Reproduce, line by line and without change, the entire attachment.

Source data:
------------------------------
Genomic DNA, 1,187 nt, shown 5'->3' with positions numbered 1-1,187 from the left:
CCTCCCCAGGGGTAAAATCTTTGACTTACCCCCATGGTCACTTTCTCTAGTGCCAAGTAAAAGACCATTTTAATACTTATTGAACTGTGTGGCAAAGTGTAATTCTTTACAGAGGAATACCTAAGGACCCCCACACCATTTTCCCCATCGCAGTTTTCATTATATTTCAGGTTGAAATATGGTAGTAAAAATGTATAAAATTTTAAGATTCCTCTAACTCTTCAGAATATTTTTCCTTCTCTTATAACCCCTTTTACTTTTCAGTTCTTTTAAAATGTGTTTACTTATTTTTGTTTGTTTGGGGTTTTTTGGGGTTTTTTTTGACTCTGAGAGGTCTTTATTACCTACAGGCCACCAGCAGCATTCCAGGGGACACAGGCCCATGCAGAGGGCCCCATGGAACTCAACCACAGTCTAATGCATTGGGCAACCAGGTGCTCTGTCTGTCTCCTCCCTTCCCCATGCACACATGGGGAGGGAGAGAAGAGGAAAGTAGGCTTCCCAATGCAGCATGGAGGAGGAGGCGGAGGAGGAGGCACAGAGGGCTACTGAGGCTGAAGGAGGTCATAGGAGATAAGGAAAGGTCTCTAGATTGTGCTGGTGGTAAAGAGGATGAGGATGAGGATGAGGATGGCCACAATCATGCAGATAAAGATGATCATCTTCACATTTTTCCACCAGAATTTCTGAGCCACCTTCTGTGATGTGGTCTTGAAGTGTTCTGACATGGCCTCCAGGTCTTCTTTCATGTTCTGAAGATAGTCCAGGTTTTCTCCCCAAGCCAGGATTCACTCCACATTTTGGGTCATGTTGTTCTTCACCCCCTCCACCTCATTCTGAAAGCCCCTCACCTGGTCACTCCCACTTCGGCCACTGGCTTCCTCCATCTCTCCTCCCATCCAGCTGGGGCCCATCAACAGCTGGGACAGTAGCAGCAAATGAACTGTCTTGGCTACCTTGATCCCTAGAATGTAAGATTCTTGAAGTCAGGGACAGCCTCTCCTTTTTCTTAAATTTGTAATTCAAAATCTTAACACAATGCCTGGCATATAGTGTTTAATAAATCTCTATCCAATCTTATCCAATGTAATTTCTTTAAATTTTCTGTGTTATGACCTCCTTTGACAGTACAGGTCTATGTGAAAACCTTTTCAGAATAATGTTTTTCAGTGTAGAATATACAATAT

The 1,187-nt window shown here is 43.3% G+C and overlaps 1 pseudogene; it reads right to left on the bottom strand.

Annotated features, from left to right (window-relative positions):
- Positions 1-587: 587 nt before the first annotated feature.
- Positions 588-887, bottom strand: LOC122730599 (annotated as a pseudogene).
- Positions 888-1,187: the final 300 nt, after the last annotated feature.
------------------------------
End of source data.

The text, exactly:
Genomic DNA, 1,187 nt, shown 5'->3' with positions numbered 1-1,187 from the left:
CCTCCCCAGGGGTAAAATCTTTGACTTACCCCCATGGTCACTTTCTCTAGTGCCAAGTAAAAGACCATTTTAATACTTATTGAACTGTGTGGCAAAGTGTAATTCTTTACAGAGGAATACCTAAGGACCCCCACACCATTTTCCCCATCGCAGTTTTCATTATATTTCAGGTTGAAATATGGTAGTAAAAATGTATAAAATTTTAAGATTCCTCTAACTCTTCAGAATATTTTTCCTTCTCTTATAACCCCTTTTACTTTTCAGTTCTTTTAAAATGTGTTTACTTATTTTTGTTTGTTTGGGGTTTTTTGGGGTTTTTTTTGACTCTGAGAGGTCTTTATTACCTACAGGCCACCAGCAGCATTCCAGGGGACACAGGCCCATGCAGAGGGCCCCATGGAACTCAACCACAGTCTAATGCATTGGGCAACCAGGTGCTCTGTCTGTCTCCTCCCTTCCCCATGCACACATGGGGAGGGAGAGAAGAGGAAAGTAGGCTTCCCAATGCAGCATGGAGGAGGAGGCGGAGGAGGAGGCACAGAGGGCTACTGAGGCTGAAGGAGGTCATAGGAGATAAGGAAAGGTCTCTAGATTGTGCTGGTGGTAAAGAGGATGAGGATGAGGATGAGGATGGCCACAATCATGCAGATAAAGATGATCATCTTCACATTTTTCCACCAGAATTTCTGAGCCACCTTCTGTGATGTGGTCTTGAAGTGTTCTGACATGGCCTCCAGGTCTTCTTTCATGTTCTGAAGATAGTCCAGGTTTTCTCCCCAAGCCAGGATTCACTCCACATTTTGGGTCATGTTGTTCTTCACCCCCTCCACCTCATTCTGAAAGCCCCTCACCTGGTCACTCCCACTTCGGCCACTGGCTTCCTCCATCTCTCCTCCCATCCAGCTGGGGCCCATCAACAGCTGGGACAGTAGCAGCAAATGAACTGTCTTGGCTACCTTGATCCCTAGAATGTAAGATTCTTGAAGTCAGGGACAGCCTCTCCTTTTTCTTAAATTTGTAATTCAAAATCTTAACACAATGCCTGGCATATAGTGTTTAATAAATCTCTATCCAATCTTATCCAATGTAATTTCTTTAAATTTTCTGTGTTATGACCTCCTTTGACAGTACAGGTCTATGTGAAAACCTTTTCAGAATAATGTTTTTCAGTGTAGAATATACAATAT

The 1,187-nt window shown here is 43.3% G+C and overlaps 1 pseudogene; it reads right to left on the bottom strand.

Annotated features, from left to right (window-relative positions):
- Positions 1-587: 587 nt before the first annotated feature.
- Positions 588-887, bottom strand: LOC122730599 (annotated as a pseudogene).
- Positions 888-1,187: the final 300 nt, after the last annotated feature.